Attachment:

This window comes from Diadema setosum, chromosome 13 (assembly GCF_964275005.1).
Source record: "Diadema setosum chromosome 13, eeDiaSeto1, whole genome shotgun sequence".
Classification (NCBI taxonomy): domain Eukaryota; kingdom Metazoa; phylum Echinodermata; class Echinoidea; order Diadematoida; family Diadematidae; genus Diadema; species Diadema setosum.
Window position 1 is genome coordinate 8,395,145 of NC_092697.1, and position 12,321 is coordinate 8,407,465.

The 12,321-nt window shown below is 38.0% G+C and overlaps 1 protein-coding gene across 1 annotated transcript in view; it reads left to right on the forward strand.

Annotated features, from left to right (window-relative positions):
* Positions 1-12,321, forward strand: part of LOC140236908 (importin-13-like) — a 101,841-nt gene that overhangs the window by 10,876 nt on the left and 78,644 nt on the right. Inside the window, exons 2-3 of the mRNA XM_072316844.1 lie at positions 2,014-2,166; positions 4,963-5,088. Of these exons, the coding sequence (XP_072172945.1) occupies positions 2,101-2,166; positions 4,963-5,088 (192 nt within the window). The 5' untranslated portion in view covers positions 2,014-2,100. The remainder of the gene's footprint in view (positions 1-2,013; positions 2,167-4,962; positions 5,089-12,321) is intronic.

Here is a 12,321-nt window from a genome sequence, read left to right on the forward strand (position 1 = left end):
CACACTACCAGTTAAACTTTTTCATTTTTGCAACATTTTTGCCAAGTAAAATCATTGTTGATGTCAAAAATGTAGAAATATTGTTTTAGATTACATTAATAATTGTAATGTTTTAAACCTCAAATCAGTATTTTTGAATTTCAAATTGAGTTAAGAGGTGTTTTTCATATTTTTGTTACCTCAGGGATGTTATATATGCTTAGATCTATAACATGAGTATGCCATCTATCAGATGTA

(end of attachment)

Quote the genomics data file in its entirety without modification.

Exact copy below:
This window comes from Diadema setosum, chromosome 13 (assembly GCF_964275005.1).
Source record: "Diadema setosum chromosome 13, eeDiaSeto1, whole genome shotgun sequence".
Classification (NCBI taxonomy): domain Eukaryota; kingdom Metazoa; phylum Echinodermata; class Echinoidea; order Diadematoida; family Diadematidae; genus Diadema; species Diadema setosum.
Window position 1 is genome coordinate 8,395,145 of NC_092697.1, and position 12,321 is coordinate 8,407,465.

The 12,321-nt window shown below is 38.0% G+C and overlaps 1 protein-coding gene across 1 annotated transcript in view; it reads left to right on the forward strand.

Annotated features, from left to right (window-relative positions):
* Positions 1-12,321, forward strand: part of LOC140236908 (importin-13-like) — a 101,841-nt gene that overhangs the window by 10,876 nt on the left and 78,644 nt on the right. Inside the window, exons 2-3 of the mRNA XM_072316844.1 lie at positions 2,014-2,166; positions 4,963-5,088. Of these exons, the coding sequence (XP_072172945.1) occupies positions 2,101-2,166; positions 4,963-5,088 (192 nt within the window). The 5' untranslated portion in view covers positions 2,014-2,100. The remainder of the gene's footprint in view (positions 1-2,013; positions 2,167-4,962; positions 5,089-12,321) is intronic.

Here is a 12,321-nt window from a genome sequence, read left to right on the forward strand (position 1 = left end):
CACACTACCAGTTAAACTTTTTCATTTTTGCAACATTTTTGCCAAGTAAAATCATTGTTGATGTCAAAAATGTAGAAATATTGTTTTAGATTACATTAATAATTGTAATGTTTTAAACCTCAAATCAGTATTTTTGAATTTCAAATTGAGTTAAGAGGTGTTTTTCATATTTTTGTTACCTCAGGGATGTTATATATGCTTAGATCTATAACATGAGTATGCCATCTATCAGATGTA